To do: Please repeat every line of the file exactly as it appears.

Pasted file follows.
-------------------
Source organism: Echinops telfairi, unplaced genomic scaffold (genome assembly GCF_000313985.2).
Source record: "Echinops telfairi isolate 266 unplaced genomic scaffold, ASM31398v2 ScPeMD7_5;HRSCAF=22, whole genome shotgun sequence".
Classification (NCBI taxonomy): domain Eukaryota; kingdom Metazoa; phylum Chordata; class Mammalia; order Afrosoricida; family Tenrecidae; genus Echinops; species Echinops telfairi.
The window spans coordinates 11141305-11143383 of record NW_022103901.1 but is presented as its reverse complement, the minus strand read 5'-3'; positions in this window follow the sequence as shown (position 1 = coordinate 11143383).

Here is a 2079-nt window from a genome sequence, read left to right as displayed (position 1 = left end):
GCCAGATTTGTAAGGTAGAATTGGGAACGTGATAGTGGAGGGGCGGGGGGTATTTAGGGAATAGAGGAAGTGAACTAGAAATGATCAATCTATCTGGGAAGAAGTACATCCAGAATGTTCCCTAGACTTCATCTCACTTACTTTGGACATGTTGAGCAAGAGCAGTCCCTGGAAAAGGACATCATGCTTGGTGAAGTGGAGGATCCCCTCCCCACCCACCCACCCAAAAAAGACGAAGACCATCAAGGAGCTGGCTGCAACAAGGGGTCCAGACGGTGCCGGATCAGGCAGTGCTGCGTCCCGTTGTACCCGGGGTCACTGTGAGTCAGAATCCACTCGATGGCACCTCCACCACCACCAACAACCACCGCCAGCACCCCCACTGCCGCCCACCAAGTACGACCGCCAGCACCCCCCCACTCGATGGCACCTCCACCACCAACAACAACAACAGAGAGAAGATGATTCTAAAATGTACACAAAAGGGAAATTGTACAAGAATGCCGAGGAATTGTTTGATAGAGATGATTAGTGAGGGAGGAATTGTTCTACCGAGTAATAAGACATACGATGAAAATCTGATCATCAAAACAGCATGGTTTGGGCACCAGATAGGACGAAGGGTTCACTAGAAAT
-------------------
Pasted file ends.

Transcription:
Source organism: Echinops telfairi, unplaced genomic scaffold (genome assembly GCF_000313985.2).
Source record: "Echinops telfairi isolate 266 unplaced genomic scaffold, ASM31398v2 ScPeMD7_5;HRSCAF=22, whole genome shotgun sequence".
Classification (NCBI taxonomy): domain Eukaryota; kingdom Metazoa; phylum Chordata; class Mammalia; order Afrosoricida; family Tenrecidae; genus Echinops; species Echinops telfairi.
The window spans coordinates 11141305-11143383 of record NW_022103901.1 but is presented as its reverse complement, the minus strand read 5'-3'; positions in this window follow the sequence as shown (position 1 = coordinate 11143383).

Here is a 2079-nt window from a genome sequence, read left to right as displayed (position 1 = left end):
GCCAGATTTGTAAGGTAGAATTGGGAACGTGATAGTGGAGGGGCGGGGGGTATTTAGGGAATAGAGGAAGTGAACTAGAAATGATCAATCTATCTGGGAAGAAGTACATCCAGAATGTTCCCTAGACTTCATCTCACTTACTTTGGACATGTTGAGCAAGAGCAGTCCCTGGAAAAGGACATCATGCTTGGTGAAGTGGAGGATCCCCTCCCCACCCACCCACCCAAAAAAGACGAAGACCATCAAGGAGCTGGCTGCAACAAGGGGTCCAGACGGTGCCGGATCAGGCAGTGCTGCGTCCCGTTGTACCCGGGGTCACTGTGAGTCAGAATCCACTCGATGGCACCTCCACCACCACCAACAACCACCGCCAGCACCCCCACTGCCGCCCACCAAGTACGACCGCCAGCACCCCCCCACTCGATGGCACCTCCACCACCAACAACAACAACAGAGAGAAGATGATTCTAAAATGTACACAAAAGGGAAATTGTACAAGAATGCCGAGGAATTGTTTGATAGAGATGATTAGTGAGGGAGGAATTGTTCTACCGAGTAATAAGACATACGATGAAAATCTGATCATCAAAACAGCATGGTTTGGGCACCAGATAGGACGAAGGGTTCACTAGAAAT